went to the mines, following gold mining for fifteen years with its ups and downs,
during which time he met Miss Cook, who, when a child, had crossed the plains with
her parents to Sonoma County; after their marriage they came to Bolsa and were
farmers until their demise. Mrs. Pollard, who was educated in the public schools of
this county, is a woman of rare attainments, good judgment and much business acumen
and has always encouraged her husband in his ambition and thus assisted and helped
him in every way. Cultured and refined, they are both highly esteemed and appre-
ciated by all who know them.

Republicans in matters of national political import and nonpartisan supporters of
every good movement for the uplifting of the community, Mr. and Mrs. Pollard are
Presbyterians, but give their support with equal heartiness to any rational program for
retigious growth.

JACK JENTGES. — Up-to-date and progressive in every feature of its life and
development. Garden Grove attracts energetic, progressive men who are on the lookout
for a place where wealth is poured into the lap of the worker who will use the
intelligence with which he has been endowed. Among the men of this order residing
at Garden Grove, Jack Jentges is worthy of special mention. He was born December
12, 1873, at Korich, Canton of Kapellen, in the independent grand duchy of Luxemburg.
His father, Peter Jentges, a farmer in Luxemburg, and his mother, Mary Ann (Engels)
Jentges, were the parents of eight children, six of whom, four boys and two girls, grew
lo maturity. Five of the children arc living: Jack and his brother Harry, residents of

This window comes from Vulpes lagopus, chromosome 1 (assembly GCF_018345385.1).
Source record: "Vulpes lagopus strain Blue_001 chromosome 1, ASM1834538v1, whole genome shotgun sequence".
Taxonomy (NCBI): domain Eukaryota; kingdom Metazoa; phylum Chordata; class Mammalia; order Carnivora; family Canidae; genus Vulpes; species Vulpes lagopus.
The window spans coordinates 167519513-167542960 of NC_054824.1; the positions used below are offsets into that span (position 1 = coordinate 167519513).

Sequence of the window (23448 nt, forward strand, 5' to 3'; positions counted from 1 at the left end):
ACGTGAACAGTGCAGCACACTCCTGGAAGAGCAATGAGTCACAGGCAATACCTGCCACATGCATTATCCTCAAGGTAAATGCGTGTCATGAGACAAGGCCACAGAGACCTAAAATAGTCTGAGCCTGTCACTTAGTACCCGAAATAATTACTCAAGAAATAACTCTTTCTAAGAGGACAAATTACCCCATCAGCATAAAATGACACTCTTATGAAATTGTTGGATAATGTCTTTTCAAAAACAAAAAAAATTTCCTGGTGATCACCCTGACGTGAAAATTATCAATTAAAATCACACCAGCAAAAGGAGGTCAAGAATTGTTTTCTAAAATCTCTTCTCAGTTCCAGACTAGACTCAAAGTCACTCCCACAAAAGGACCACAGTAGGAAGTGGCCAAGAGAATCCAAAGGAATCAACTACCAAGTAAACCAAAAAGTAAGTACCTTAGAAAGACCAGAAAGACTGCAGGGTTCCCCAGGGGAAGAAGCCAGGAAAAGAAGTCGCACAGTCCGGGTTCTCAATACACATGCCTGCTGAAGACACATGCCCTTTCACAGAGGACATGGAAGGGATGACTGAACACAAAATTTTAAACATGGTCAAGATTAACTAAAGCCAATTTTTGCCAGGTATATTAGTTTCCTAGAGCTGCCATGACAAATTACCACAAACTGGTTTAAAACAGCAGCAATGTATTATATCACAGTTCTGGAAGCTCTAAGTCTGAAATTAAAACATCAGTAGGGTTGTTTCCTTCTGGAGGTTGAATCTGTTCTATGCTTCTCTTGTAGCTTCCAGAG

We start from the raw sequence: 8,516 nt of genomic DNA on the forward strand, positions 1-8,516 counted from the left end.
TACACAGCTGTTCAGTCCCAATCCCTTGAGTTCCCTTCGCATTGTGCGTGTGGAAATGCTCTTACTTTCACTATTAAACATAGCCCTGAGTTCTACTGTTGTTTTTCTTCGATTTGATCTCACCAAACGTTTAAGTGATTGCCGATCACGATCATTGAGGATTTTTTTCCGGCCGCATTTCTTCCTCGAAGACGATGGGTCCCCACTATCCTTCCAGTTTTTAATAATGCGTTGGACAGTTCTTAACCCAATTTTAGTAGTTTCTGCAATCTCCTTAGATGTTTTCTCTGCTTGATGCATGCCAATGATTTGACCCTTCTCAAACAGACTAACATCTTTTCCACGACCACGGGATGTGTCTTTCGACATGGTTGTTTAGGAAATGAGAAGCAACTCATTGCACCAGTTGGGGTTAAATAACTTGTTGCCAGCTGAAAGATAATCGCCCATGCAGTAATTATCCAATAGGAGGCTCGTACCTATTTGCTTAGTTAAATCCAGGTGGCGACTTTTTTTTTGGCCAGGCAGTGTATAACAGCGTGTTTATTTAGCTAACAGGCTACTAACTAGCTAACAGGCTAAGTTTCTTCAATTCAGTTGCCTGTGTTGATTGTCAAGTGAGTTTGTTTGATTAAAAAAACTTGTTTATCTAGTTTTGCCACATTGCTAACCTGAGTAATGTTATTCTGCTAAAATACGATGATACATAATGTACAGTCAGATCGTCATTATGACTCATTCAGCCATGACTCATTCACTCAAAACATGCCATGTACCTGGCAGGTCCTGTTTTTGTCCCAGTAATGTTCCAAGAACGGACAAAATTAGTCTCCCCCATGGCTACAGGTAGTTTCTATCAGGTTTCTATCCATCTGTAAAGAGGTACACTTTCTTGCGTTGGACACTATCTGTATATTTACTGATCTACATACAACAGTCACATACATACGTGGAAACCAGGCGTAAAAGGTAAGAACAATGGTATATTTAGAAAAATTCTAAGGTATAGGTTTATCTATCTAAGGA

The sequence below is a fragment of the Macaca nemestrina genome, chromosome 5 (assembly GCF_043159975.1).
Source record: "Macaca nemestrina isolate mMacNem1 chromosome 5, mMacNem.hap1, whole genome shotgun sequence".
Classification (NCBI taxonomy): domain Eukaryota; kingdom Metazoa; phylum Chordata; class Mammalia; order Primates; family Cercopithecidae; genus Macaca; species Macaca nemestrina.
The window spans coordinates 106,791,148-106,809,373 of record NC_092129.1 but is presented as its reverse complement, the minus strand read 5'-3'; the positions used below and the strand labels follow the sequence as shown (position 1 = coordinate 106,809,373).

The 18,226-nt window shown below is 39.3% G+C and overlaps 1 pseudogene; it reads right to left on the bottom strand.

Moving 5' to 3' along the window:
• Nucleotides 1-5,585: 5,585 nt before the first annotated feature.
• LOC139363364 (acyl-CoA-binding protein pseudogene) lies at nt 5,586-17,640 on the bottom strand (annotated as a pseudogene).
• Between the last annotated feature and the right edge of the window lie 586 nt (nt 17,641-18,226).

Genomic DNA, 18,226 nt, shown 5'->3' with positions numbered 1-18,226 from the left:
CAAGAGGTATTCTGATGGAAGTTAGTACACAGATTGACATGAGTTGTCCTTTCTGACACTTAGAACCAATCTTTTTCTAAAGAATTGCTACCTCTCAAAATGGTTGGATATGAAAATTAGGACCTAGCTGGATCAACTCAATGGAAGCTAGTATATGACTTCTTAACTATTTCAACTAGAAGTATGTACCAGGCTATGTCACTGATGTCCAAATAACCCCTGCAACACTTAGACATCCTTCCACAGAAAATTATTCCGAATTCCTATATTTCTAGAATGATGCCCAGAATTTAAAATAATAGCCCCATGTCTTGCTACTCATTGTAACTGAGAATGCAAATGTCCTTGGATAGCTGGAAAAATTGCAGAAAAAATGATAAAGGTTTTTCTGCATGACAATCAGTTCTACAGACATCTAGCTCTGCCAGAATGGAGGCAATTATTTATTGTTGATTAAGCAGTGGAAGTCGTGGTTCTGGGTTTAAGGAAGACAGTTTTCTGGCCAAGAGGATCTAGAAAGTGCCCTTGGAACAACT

Garden Grove; Michael, a farmer at Heron Lake, Minn.; and a sister and brother in
their native country of Luxemburg.

lack Jentges was educated in the public schools of his native land and speaks
and writes French and German fluently. He was eighteen years old when he left home
and sailed from Antwerp for America's shores, and landing at New York, he proceeded
to Iowa, where he worked by the month as a farm hand for two years, and attended
the public school for two months one winter. His knowledge of English was acquired
after coming to America. From Iowa he came to California in December, 1894, with
a depleted pocketbook, and learning that employment was to be had at ^^'estminster,
he went there and secured work with John H. Edwards at fifteen dollars per month
on the Edwards ranch. He continued to work for Mr. Edwards as a ranch hand for
several years, and afterward engaged with Lawsing and Larter, for whom he worked
four or five years.

The marriage of Mr. Jentges united him with Miss Dorothy E. Watkins, a native
of Goldendale, Klickitat County, Wash., daughter of Charles and Elizabeth (Kurtz)
Watkins. Her father, a native of Milwaukee, Wis., and her mother, a native of Indiana,
were both descended from good old Pennsylvania stock. Her father is living at Santa
Ana. Mrs. Jentges was two years old when her parents removed from Washington to
Shasta County, Cal.,' and was nine years old when her mother died. .A.fter her mother's
death her Grandmother Watkins reared her and an older and a younger sister. She
was twelve years old when she accompanied her father and the family to Santa Barbara,
Cal.. and at fifteen she removed with the family to Orange County and lived at
Westminster and also at Wintersburg, where she was her father's housekeeper. She
moved to Santa Ana with her father and his family, and was married at Santa Ana
December 1, 1911. Mr. and Mrs. Jentges are the parents of two children, Gertrude
May and Thomas William.

After his marriage Mr. Jentges worked for the Golden West Celery and Produce
Com.pany at Westminster and Smeltzer, being engaged in the business when it was at
its zenith. Later he rented land, became an independent celery grower and was among
the unfortunate growers who suffered the loss of all they had when the celery blight
came and celery growing failed. With eighty dollars in his pocket he moved to Santa

Online LibrarySamuel ArmorHistory of Orange County, California : with biographical sketches of the leading men and women of the county who have been identified with its earliest growth and development from the early days to the present → online text (page 81 of 191)